Stenger on evolution and accommodationism

It seems as if Huffington Post isn’t too keen on Victor Stenger’s pieces, either burying them or relegating them to sidebars—all the while giving big play, on the “Religion” page, to the likes of Karl Giberson and a motley assortment of rabbis, nuns, and other believers.  Could this be because Stenger’s an atheist?

In his latest column, “Ignoring scientific errors”, Stenger tries to make sense of disparate results when people were polled about their acceptance of evolution.  In an Angus Reid poll,  when Americans were asked whether they thought humans had evolved from less advanced species or had been created in their present form within the last 10,000 years, the answers came out 35% for evolution, 47% for creation, and 18% unsure.

This conflicted with the numbers from a Gallup poll:

NCSE [the National Center for Science Education] compared these results with a series of Gallup polls from 1982 to 2008 that asked respondents to chose from three options: (1) Humans developed over millions of years, God-guided; (2) Humans developed over millions of years, God had no part; (3) God created humans as is within 10,000 years. The results were fairly consistent over the years, the 2008 results giving 36% for God-guided but over millions of years, 14% for the long period with God having no part, and 44% with creation as is within last ten thousand years.

NCSE concluded that 50% of Americans therefore accept evolution.

Stenger has a different take:

While it is true that there were people before Darwin, including his own grandfather, who had speculated about evolution, today the term is understood to include the Darwin-Wallace mechanism of random mutations and natural selection. There is no crying in baseball, and there is no guidance, God or otherwise, in Darwinian evolution. Only the 14% who accept that God had no part in the process can be said to believe in the theory of evolution as the vast majority of biologists and other scientists understands it today. God-guided development is possible, but it is unnecessary and just another form of intelligent design.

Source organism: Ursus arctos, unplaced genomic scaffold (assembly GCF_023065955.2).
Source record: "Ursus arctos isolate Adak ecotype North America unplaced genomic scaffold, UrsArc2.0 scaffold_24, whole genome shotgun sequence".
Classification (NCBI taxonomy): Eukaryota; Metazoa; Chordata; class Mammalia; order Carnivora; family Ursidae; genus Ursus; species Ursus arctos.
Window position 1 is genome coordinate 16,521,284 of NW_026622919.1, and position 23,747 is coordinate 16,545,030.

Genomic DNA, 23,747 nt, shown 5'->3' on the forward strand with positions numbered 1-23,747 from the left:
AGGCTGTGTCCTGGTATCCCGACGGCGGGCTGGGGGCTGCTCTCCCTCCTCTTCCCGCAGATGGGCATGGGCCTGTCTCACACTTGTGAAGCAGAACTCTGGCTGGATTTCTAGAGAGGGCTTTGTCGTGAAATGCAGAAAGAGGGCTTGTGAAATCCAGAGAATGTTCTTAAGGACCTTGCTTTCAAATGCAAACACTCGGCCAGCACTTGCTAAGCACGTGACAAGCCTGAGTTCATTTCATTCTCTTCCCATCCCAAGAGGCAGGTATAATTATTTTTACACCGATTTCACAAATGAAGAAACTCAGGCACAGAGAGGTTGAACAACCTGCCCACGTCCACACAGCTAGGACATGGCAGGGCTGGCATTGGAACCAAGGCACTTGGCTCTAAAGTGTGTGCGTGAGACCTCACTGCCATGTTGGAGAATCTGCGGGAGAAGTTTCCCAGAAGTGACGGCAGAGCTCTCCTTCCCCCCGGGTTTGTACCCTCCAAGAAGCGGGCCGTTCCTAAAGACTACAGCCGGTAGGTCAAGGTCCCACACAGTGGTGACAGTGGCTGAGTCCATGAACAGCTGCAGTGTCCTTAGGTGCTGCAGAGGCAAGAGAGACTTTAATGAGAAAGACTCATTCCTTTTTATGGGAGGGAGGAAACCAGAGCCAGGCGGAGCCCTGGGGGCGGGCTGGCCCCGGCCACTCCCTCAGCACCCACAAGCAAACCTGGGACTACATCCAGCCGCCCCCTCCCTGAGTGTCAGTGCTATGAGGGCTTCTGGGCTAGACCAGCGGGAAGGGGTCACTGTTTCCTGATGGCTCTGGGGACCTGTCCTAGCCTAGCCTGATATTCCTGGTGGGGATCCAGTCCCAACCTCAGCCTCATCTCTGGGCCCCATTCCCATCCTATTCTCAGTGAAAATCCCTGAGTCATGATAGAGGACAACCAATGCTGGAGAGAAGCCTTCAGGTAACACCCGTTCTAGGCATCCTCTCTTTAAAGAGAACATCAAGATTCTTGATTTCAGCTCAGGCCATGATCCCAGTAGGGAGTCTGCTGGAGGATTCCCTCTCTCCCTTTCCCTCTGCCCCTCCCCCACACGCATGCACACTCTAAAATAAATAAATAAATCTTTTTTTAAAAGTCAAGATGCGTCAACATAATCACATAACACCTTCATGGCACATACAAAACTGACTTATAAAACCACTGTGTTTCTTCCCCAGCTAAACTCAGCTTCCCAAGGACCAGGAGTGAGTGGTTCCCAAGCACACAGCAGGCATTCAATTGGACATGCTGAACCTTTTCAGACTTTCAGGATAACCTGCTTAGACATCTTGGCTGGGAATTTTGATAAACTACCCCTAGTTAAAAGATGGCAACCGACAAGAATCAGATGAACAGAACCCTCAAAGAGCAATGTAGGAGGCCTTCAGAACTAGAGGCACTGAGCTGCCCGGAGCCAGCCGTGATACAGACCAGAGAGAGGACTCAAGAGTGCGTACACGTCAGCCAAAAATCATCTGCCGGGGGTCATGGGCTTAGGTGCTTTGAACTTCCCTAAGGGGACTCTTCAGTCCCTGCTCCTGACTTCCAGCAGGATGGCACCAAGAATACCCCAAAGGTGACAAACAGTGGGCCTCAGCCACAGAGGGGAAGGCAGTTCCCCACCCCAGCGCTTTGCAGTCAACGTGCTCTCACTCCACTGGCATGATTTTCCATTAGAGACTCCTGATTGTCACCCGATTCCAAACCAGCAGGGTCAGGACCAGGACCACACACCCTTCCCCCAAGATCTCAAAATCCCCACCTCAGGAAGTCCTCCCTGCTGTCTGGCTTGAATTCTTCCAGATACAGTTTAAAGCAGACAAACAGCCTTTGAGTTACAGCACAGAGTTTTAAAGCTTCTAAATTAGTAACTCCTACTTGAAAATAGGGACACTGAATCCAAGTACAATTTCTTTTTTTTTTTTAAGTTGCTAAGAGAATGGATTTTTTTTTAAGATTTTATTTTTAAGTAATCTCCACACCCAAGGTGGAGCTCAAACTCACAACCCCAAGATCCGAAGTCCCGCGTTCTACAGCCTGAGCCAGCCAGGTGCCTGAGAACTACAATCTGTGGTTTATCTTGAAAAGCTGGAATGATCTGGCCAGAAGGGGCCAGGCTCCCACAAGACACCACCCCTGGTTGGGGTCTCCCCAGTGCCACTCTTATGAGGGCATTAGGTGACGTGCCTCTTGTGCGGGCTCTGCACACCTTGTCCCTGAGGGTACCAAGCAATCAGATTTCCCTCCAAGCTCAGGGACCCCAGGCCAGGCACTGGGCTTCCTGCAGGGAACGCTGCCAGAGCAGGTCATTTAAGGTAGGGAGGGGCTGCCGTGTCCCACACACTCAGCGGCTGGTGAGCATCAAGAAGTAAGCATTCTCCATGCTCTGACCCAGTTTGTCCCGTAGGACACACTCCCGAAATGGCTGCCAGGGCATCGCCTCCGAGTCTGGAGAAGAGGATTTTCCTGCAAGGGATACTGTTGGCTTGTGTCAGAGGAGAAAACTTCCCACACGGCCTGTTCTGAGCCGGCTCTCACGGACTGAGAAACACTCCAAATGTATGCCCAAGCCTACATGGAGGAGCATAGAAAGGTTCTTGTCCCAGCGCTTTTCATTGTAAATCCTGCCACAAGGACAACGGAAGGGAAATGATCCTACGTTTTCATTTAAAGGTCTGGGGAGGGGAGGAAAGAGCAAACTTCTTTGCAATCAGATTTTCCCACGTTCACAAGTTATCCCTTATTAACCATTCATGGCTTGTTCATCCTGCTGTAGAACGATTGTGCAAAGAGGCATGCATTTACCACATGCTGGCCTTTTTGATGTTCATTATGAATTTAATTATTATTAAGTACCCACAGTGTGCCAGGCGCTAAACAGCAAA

How does this jibe with the Angus Reid result? Notice that their poll did not specifically ask about God guidance. I am sure that a good part of the 35% of Americans who said they supported evolution would have given a different answer if they had been asked about unguided evolution. So Gallup’s 14% supporting evolution, not NCSE’s 50%, seems more likely.

Stenger faults the NCSE for deliberately misrepresenting the data, casting it in the best possible light to argue that lots of Americans really do accept evolution:

But we scientists can at least challenge false or misleading claims made by religion instead of disingenuously sweeping them under the rug. NCSE should have commented on the fact that the 36% of Americans who believe in God-guided “evolution” evidently do not understand the role of random variation and selection pressure in the actual theory of evolution, and therefore do not accept the mechanism of evolution as scientists understand it. It is not being rude or polemical to correct a public misunderstanding of a scientific theory. It is not doing your duty as tax-exempt educational organization to ignore such misrepresentations for political gain.

I’ve argued this point before, and agree with Stenger.  Those who think that evolution is guided by God, either directly or as a rigged game in which certain goals were built into the process from the outset, don’t accept evolution as it’s understood by modern science.  This also goes (as Stenger argues) for the Catholic church, which believes that evolution is basically okay with the exception of humans, who were inculcated with a soul at some point after our divergence from other great apes.  Ditto for those who agree with scientists like Kenneth Miller and Simon Conway Morris that humans were an inevitable, God-produced goal of the evolutionary process.

These people are not evolutionists in the sense that working biologists are evolutionists.  They are evolutionary creationists, for they accept that God had a hand in guiding evolution.  Indeed, Darrell Falk, president of BioLogos and accommodationist par excellence, proudly wears the label of “evolutionary creationist” when consorting with fellow Christians.

In the interests of political expediency, the NCSE and other accommodationists abandon the bedrock principle of modern science: naturalism.  As Stenger argues, by counting evolutionary creationists as evolutionists, and playing down the important disparity between their beliefs and those of real scientists, accommodationists  are simply manipulating the facts for political gain.  But the gain is illusory.


  1. Posted August 21, 2010 at 8:31 am | Permalink

    I have a goofy poll on the sidebar of my blog and it has: “evolution happened; a deity played no role whatsoever”, “evolution happened; a deity played no role whatsoever but a deity set up the laws of nature”, “evolution happened, but it was guided by a deity”, “intelligent design” and “supernatural creationism”.
    The numbers I got don’t mean much (self selection among poll takers) but I’d count the first two categories (no god, deist god) as being “real evolution”.

    • Bill
      Posted August 21, 2010 at 9:05 am | Permalink

      That’s because there is no way to detect a difference between those two – deism like that is just orbiting teapottery. People who would accept that are just lazy closet theists or accomodationists that want to avoid an argument! Fun though – ask HuffPo to direct a link to your poll!

      • confused